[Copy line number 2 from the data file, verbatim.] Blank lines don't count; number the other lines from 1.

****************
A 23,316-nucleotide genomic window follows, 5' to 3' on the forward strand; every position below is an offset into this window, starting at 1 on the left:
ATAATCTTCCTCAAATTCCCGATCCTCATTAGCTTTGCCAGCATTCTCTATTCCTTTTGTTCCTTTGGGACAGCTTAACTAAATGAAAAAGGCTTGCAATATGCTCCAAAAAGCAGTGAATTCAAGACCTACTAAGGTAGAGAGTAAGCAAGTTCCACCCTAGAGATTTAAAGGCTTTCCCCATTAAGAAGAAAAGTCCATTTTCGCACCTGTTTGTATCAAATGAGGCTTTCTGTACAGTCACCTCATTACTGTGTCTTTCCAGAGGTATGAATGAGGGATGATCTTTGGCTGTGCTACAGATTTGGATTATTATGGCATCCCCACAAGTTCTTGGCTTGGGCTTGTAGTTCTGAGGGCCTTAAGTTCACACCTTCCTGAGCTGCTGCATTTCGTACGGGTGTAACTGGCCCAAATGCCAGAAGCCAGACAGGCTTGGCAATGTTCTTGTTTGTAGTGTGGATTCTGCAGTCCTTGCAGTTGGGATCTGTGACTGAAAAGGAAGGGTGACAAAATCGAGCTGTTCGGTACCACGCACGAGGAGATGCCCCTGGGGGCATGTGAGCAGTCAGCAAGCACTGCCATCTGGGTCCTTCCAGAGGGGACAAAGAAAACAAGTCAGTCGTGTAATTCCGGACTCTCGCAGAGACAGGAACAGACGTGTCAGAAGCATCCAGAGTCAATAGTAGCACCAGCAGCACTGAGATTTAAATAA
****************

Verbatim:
ATAATCTTCCTCAAATTCCCGATCCTCATTAGCTTTGCCAGCATTCTCTATTCCTTTTGTTCCTTTGGGACAGCTTAACTAAATGAAAAAGGCTTGCAATATGCTCCAAAAAGCAGTGAATTCAAGACCTACTAAGGTAGAGAGTAAGCAAGTTCCACCCTAGAGATTTAAAGGCTTTCCCCATTAAGAAGAAAAGTCCATTTTCGCACCTGTTTGTATCAAATGAGGCTTTCTGTACAGTCACCTCATTACTGTGTCTTTCCAGAGGTATGAATGAGGGATGATCTTTGGCTGTGCTACAGATTTGGATTATTATGGCATCCCCACAAGTTCTTGGCTTGGGCTTGTAGTTCTGAGGGCCTTAAGTTCACACCTTCCTGAGCTGCTGCATTTCGTACGGGTGTAACTGGCCCAAATGCCAGAAGCCAGACAGGCTTGGCAATGTTCTTGTTTGTAGTGTGGATTCTGCAGTCCTTGCAGTTGGGATCTGTGACTGAAAAGGAAGGGTGACAAAATCGAGCTGTTCGGTACCACGCACGAGGAGATGCCCCTGGGGGCATGTGAGCAGTCAGCAAGCACTGCCATCTGGGTCCTTCCAGAGGGGACAAAGAAAACAAGTCAGTCGTGTAATTCCGGACTCTCGCAGAGACAGGAACAGACGTGTCAGAAGCATCCAGAGTCAATAGTAGCACCAGCAGCACTGAGATTTAAATAA